Monday, 22 September 2014
Last updated 6 hours ago
Sep 16 2010 | 2:29pm ET
Fewer hedge funds went out of business in the second quarter, but fewer went into business as well, as investors show an increasingly marked preference for larger, more established firm.
A total of 177 funds—about 2% of the industry—closed their doors between April and June, the lowest level since the second-quarter of last year and a return to a pre-crisis rate of attrition. But only 201 new funds opened during the quarter, down 20% from the first quarter, Hedge Fund Research reports.
One of the reason so few new funds got off the ground was that investors put nearly all of the $23 billion in new money they invested in the asset class to with hedge fund managers with more than $5 billion in assets. Those largest funds now control some 60% of total hedge fund assets.
Even funds of hedge funds, that ever-benighted segment of the industry, is shrinking more slowly. Just 54 disappeared last quarter, the lowest number in two years, leaving about 2,100. Prior to the financial crisis, there were nearly 3,000 funds of funds.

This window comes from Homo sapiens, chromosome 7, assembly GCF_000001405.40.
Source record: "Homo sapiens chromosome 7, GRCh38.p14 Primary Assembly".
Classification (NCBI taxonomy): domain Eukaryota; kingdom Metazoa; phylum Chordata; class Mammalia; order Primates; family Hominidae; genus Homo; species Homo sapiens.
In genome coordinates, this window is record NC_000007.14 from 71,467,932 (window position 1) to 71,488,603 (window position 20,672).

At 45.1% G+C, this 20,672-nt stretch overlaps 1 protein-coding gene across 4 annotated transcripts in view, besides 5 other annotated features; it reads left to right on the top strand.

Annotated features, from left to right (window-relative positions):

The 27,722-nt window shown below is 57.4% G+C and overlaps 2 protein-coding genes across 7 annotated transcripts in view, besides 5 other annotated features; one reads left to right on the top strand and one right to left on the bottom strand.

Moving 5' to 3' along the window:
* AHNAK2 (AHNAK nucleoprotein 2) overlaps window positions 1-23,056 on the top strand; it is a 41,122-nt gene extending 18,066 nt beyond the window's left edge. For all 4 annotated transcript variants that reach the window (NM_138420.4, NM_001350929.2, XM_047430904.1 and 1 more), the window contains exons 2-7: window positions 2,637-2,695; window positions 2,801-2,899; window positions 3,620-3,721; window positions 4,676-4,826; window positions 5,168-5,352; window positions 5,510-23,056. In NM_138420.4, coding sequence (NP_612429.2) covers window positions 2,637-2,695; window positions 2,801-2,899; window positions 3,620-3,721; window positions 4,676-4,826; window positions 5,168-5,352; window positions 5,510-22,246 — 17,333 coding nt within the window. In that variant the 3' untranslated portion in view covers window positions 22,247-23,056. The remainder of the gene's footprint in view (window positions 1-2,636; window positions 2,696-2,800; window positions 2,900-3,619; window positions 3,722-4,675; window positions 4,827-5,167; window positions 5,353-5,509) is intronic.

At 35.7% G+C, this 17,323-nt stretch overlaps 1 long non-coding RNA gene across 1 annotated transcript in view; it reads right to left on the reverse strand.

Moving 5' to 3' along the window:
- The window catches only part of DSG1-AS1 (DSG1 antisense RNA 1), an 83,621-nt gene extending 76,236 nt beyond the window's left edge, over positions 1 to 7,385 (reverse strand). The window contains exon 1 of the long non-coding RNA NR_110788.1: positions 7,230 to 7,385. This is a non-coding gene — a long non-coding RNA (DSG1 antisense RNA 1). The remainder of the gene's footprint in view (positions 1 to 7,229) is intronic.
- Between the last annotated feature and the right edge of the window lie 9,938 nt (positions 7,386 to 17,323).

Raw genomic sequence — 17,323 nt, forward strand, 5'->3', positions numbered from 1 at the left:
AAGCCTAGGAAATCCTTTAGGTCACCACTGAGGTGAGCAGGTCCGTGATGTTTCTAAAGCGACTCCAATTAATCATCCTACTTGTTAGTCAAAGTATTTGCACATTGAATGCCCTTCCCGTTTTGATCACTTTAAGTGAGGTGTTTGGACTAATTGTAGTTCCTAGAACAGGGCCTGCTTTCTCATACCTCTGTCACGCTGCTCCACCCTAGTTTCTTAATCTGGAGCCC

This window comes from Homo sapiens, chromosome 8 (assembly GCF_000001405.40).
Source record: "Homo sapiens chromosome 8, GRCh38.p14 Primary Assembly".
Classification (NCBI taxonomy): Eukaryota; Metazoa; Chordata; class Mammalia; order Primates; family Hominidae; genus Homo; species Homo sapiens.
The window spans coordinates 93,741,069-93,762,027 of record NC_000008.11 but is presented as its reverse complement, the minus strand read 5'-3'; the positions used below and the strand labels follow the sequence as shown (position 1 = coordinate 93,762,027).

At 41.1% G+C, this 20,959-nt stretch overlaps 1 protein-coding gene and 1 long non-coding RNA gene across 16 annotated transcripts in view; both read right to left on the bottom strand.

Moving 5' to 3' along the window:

“It is indicative of the fact that the industry is recovering from the financial crisis,” HFR President Kenneth Heinz told Bloomberg Television. “The risk tolerance that investors are continuing to harbor is coming back more slowly, but it is coming back.”
Fees charged by hedge funds have also declined, with 2 and 20 becoming less and less prevalent. In fact, while the performance fees remain close to their longtime standard at an average of 19%, management fees have dropped to a average of close to 1.5%.
Aug 25 2014 | 11:21am ET
As many of you know, FINalternatives was recently acquired by the owners of Futures magazine, a firm called The Alpha Pages LLC. Today marks the soft-launch of a new sister site for both publications. As its name suggests, The Alpha Pages will cover all types of alternative investments, going far beyond the more well-known ones such as hedge funds and private equity. Read more…
Credit default swaps brought down the London Whale and cost JPMorgan $6.2 billion. Here is how it happened.